Our choice to practice anthropology is a great chance for an ethically and epistemologically grounded life. What Palestine could contribute to knowledge is far more than being a site of investigation or even a space of theorisation. It is, above all, a space for reformulating our relation to knowledge as anthropologists and academics. In a sense, knowledge is not confined to its relationship with power. Knowledge is also essential for constructing and evaluating an understanding that grounds and propels our ethical and moral positions in relation to those without power. This is especially true in contexts where power resides with institutions that commit crimes with impunity.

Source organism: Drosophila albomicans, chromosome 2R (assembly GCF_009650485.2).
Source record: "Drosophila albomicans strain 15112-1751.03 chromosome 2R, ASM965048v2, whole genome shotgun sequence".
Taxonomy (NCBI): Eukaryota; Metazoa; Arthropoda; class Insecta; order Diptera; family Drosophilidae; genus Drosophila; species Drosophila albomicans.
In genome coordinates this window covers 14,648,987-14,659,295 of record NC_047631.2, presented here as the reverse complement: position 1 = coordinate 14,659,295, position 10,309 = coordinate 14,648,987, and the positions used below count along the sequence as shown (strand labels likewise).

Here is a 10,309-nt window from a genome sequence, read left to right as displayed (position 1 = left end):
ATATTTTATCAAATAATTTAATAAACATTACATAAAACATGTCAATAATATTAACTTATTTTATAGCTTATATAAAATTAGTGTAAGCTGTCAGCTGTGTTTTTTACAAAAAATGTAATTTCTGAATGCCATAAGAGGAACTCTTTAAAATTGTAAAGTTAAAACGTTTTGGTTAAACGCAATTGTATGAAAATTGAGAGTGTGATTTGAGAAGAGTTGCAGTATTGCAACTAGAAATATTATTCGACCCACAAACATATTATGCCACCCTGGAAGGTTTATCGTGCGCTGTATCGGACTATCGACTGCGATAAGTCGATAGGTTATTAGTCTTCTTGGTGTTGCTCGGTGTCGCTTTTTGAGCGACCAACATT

Immanent within knowledge is a desire to actualise a promise of justice. But perhaps more importantly, knowledge also could impel moral and ethical positions that move beyond the violent boundaries of space and time and above the dispersion and divisions of “identities” and “cultures.” Thus, to stand for the promise of justice is a moral and ethical stance intimately linked to our discipline. Linking our discipline to justice gives Palestinians and oppressed subjects of colonialism, patriarchy, homophobia and xenophobia, and capitalism hope for a possible just world.